IF YOU'RE WILLING TO PAY: There is a lot underneath I-471 where Eggleston Avenue meets Pete Rose Way that almost always charges just $5 for parking. It's no more than a 10 minute walk to the ballpark, and you can snicker as you walk past the $7, $10 and $17 lots along Pete Rose Way. It's also very accessible to avoid crowds after the game, with an easy right turn to Columbia Parkway, I-71 or I-471.
Don't forget the Ky. side of the river, where in Newport there are several $5 lots, which includes Newport on the Levee. Fountain Square is also typically only a $5 charge for the length of a ballgame, but that fills up early on game night.
Here is a map of most of the surrounding parking options for Reds games (prices could be different day-to-day)
View Where to park for Reds games in a larger map
It's not a very well kept secret that Great American Ball Park allows you to bring in a small, soft cooler full of food and sealed drinks (no glass bottles). This is the best way to save on food costs. If you purchase a 9 oz. package of Oscar Meyer deli meat at Kroger, it goes for around $3, and can feed the whole family. Add in a half loaf of bread to cover sandwiches for $1, a half-pound of American Cheese from the deli for around $3, and you've got yourselves a picnic lunch/dinner at the ballpark.
Unsealed bottles of water are welcome and the cheapest way to bring your own beverage. Game attendees have the option to buy 12 oz. bottles for $1 outside the ballpark and then bring them in, or grab a 24-pack at Kroger for around $3.50, and it will end up costing you less than $.50 each game. If you want a snack to go with that, most granola bars sell for around $3, and can feed each member of the family no problem.
If you save yourself the cash by grabbing food ahead of time, it's just $10.50 to feed everyone.
Short on time to shop before first pitch for game time food? Don't forget about the $1 food sections around GABP. Hot dogs, peanuts and small soft drinks all go for just $1 each in a booth on the third base side up in the View Level. During a crowded game, the wait can be long (30 minutes or more), but if you're seeking cheap food, get there 30-45 minutes prior to first pitch and you'll no doubt have affordable grub in hand before the game starts for the whole family.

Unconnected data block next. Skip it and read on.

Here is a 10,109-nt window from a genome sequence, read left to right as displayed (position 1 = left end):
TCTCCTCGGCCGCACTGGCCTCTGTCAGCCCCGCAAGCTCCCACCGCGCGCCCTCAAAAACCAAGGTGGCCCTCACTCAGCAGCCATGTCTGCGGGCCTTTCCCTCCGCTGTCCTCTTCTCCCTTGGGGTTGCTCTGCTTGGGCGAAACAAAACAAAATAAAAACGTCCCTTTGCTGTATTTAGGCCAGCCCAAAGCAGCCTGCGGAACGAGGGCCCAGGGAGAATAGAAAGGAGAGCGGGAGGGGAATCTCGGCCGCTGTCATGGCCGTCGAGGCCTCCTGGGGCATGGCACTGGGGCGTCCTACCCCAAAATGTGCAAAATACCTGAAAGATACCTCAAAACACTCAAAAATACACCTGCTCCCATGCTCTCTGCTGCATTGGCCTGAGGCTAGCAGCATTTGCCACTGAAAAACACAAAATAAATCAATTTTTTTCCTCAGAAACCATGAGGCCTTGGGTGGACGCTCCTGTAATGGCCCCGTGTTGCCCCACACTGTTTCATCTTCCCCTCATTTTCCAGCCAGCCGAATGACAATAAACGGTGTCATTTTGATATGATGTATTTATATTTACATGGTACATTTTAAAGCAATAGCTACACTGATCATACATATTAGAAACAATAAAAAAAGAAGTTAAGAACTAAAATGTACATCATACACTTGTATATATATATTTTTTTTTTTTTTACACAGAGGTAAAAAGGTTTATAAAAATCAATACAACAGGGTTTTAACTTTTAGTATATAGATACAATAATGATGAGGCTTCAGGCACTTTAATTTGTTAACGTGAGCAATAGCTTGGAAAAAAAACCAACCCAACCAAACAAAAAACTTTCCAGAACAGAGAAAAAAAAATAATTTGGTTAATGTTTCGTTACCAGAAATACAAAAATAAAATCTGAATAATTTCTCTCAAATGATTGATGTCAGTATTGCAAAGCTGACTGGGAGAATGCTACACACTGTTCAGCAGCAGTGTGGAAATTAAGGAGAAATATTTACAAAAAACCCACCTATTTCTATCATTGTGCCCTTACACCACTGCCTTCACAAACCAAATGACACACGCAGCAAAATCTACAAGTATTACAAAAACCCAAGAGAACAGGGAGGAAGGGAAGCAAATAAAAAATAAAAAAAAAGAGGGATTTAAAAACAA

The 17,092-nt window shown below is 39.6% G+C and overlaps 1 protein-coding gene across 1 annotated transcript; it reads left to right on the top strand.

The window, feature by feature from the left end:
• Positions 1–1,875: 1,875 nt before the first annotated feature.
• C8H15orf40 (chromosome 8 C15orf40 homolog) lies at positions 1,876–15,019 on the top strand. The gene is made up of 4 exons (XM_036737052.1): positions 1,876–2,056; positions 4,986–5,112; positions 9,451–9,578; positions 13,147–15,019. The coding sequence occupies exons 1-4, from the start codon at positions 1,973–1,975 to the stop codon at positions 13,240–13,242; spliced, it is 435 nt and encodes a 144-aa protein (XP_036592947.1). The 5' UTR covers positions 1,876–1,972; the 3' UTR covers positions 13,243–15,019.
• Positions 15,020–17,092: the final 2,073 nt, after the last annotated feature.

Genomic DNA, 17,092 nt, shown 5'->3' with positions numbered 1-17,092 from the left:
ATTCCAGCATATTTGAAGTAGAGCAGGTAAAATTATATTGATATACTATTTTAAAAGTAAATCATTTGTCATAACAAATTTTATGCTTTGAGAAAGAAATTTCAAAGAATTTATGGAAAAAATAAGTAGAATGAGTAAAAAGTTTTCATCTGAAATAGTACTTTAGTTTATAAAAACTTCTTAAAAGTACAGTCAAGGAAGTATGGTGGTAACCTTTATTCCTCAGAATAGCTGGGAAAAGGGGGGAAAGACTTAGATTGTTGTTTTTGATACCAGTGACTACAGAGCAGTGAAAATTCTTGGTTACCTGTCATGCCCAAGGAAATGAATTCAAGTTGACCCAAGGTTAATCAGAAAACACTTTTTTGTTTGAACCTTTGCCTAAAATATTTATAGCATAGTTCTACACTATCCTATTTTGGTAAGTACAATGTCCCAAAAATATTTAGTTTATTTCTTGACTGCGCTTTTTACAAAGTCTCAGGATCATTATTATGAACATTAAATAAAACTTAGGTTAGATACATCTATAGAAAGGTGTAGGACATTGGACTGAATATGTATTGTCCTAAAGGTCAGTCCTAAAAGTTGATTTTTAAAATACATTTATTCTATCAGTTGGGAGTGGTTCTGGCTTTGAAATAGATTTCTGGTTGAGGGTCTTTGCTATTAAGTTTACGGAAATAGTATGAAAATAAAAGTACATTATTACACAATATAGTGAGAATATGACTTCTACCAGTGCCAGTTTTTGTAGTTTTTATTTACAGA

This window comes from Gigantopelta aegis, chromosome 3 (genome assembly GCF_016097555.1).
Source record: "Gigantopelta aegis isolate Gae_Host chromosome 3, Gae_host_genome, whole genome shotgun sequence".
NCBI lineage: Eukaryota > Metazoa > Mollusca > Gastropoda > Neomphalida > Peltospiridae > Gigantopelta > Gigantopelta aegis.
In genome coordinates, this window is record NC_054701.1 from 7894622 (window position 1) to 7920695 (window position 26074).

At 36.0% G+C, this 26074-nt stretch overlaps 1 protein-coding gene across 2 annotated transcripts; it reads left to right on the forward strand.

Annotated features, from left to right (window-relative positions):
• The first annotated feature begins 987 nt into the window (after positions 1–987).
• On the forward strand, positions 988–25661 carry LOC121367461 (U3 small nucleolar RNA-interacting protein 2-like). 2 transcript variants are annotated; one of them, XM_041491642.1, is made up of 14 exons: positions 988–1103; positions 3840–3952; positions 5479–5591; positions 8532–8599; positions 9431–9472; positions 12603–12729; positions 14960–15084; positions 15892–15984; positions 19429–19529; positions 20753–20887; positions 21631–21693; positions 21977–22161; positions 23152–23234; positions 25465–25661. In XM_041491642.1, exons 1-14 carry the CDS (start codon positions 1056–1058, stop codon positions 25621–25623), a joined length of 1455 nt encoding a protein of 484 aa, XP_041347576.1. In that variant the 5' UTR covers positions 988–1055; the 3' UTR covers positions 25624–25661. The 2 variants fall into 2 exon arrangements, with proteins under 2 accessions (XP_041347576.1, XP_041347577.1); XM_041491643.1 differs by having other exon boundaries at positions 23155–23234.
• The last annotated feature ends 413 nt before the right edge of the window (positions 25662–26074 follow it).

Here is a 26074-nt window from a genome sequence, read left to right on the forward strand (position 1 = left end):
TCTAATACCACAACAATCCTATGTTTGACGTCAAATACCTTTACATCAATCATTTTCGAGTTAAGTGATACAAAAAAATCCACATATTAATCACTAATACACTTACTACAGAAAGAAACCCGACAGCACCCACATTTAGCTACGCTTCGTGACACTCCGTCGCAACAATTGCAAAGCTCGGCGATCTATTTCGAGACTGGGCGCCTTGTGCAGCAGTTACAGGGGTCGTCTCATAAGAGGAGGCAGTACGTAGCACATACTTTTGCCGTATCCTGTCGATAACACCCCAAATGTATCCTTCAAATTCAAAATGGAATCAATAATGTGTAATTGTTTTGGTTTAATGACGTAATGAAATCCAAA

Total cost of eating in the ballpark on a budget: Six $1 hot dogs, two bags of $1 peanuts and four $1 soft drinks = $12.
WHAT ABOUT THE BEER?
Most fans are quick to mention the price of a beer (Up around $8 per cup and can) and how it has gotten too high for their taste buds. If you're able to save on the initial food costs, ticket prices and park for free, you might have that leftover cash to splurge for the high cost of beer. But at the end of the day, if you're on a budget, beer is just that: A bonus that can be left at the gate.
Cost for a family of four to see the Pittsburgh Pirates game Saturday, Sept. 28 at 4:10 p.m.
Four tickets in corners of View Level: $40
Parking: $5 (if you get frustrated with looking for the free spots)
Food: $11 (with either brought-in or purchased-at-ballpark items)
Add a $6 charge for gas round-trip
Total: $62 ($70 if you need that beer)
Can you make it to three games each week on that cost? Probably not, but if you skip the Olive Garden dinner or save on the Starbucks for a few weeks, you can afford one more game to root on your playoff-bound Reds.
(All ticket prices listed as of Monday morning, Sept. 9).
UPDATE: Reds attendance was about 3,000 above average over the weekend, particularly good at Saturday's game, which reached 40,799. The per-game average for the sweep over the LA Dodgers was 36,206.
There are just nine home games left in the regular season, and the Reds are fighting to avoid a one-game Wild Card playoff.
Copyright 2013 Scripps Media, Inc. All rights reserved. This material may not be published, broadcast, rewritten, or redistributed.
Mike Leake doubled and hit a two-run homer Tuesday night, ending Gerrit Cole's winning streak and leading the Cincinnati Reds to a 7-5…
The game that started Monday with 10 home runs ended Tuesday with hardly a whimper.
The Cincinnati Reds will join the rest of the MLB in honoring Jackie Robinson on Tuesday.
The players and managers had never seen anything like it - 10 homers - and the game isn't finished yet.
"Everything was great," Reds closer Aroldis Chapman said after he threw off a mound for the first time since he was hit in the face…
Billy Hamilton finally showed a burst of greatness, but not after a little bit of a warm up.
Chris Heisey hit his first grand slam and Devin Mesoraco homered and drove in career high-tying four runs as the…
Reds starter Mat Latos had an MRI on his sore pitching forearm Saturday, a new problem that leaves him unsure of the next step in…
Reds closer Aroldis Chapman will throw a bullpen session Monday, his first since being struck in the face by a line drive during a Spring…
Alex Cobb went seven innings on Saturday, extending Tampa Bay's run of solid starting pitching, and James Loney homered for a 1-0 victory…